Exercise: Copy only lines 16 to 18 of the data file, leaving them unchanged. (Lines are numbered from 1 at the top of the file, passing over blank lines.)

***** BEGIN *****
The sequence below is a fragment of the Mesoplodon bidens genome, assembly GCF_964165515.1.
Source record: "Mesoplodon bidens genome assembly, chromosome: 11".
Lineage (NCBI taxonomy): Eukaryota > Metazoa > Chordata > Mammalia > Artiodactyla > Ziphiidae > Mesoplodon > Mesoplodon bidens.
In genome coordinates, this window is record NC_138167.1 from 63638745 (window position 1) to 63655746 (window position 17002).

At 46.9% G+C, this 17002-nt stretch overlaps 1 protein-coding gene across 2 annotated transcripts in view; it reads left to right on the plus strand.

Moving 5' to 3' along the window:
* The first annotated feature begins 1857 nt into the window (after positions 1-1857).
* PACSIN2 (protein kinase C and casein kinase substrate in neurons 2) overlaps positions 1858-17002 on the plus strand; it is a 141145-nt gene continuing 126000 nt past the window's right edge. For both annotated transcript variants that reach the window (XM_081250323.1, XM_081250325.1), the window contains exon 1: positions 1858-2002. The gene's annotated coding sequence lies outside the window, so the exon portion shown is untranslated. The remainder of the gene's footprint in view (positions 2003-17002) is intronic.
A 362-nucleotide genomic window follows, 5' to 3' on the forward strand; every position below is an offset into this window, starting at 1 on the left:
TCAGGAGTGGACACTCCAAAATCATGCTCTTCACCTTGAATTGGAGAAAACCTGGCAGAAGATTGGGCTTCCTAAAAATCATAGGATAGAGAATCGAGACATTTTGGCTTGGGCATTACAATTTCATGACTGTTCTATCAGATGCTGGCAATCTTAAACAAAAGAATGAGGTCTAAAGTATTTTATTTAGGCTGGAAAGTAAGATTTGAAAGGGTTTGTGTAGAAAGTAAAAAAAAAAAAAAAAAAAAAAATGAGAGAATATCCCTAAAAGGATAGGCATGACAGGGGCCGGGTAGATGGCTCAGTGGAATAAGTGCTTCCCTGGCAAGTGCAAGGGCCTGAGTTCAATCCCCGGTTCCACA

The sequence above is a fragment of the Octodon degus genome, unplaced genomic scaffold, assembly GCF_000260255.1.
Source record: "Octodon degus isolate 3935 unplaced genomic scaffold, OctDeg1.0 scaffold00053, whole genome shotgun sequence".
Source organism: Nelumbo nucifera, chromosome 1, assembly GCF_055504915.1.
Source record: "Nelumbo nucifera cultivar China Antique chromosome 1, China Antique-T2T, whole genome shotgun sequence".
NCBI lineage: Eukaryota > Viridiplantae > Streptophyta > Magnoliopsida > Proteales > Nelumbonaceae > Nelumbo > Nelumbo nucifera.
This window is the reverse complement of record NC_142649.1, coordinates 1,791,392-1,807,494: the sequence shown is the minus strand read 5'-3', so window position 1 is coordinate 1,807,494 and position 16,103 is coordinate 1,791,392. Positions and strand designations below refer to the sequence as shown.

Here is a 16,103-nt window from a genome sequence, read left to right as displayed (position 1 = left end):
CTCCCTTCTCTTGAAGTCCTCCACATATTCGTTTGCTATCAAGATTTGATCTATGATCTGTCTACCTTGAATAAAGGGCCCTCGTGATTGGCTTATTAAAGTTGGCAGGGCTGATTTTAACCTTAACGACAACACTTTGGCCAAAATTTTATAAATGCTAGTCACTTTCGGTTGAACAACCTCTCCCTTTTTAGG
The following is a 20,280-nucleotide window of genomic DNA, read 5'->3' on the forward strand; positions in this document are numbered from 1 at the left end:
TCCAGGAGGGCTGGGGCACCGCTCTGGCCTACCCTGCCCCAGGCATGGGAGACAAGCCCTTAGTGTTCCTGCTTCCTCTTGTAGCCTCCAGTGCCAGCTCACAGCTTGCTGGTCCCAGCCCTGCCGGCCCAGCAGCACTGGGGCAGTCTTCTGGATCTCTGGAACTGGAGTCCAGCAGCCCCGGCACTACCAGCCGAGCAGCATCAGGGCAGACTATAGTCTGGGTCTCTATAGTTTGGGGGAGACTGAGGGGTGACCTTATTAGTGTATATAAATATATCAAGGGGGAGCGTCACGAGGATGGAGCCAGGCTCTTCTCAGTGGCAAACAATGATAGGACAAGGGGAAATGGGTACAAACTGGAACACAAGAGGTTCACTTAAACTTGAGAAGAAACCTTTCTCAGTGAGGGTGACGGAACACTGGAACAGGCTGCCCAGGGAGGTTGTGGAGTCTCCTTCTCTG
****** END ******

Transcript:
This window is the reverse complement of record NC_142649.1, coordinates 1,791,392-1,807,494: the sequence shown is the minus strand read 5'-3', so window position 1 is coordinate 1,807,494 and position 16,103 is coordinate 1,791,392. Positions and strand designations below refer to the sequence as shown.

Here is a 16,103-nt window from a genome sequence, read left to right as displayed (position 1 = left end):
CTCCCTTCTCTTGAAGTCCTCCACATATTCGTTTGCTATCAAGATTTGATCTATGATCTGTCTACCTTGAATAAAGGGCCCTCGTGATTGGCTTATTAAAGTTGGCAGGGCTGATTTTAACCTTAACGACAACACTTTGGCCAAAATTTTATAAATGCTAGTCACTTTCGGTTGAACAACCTCTCCCTTTTTAGG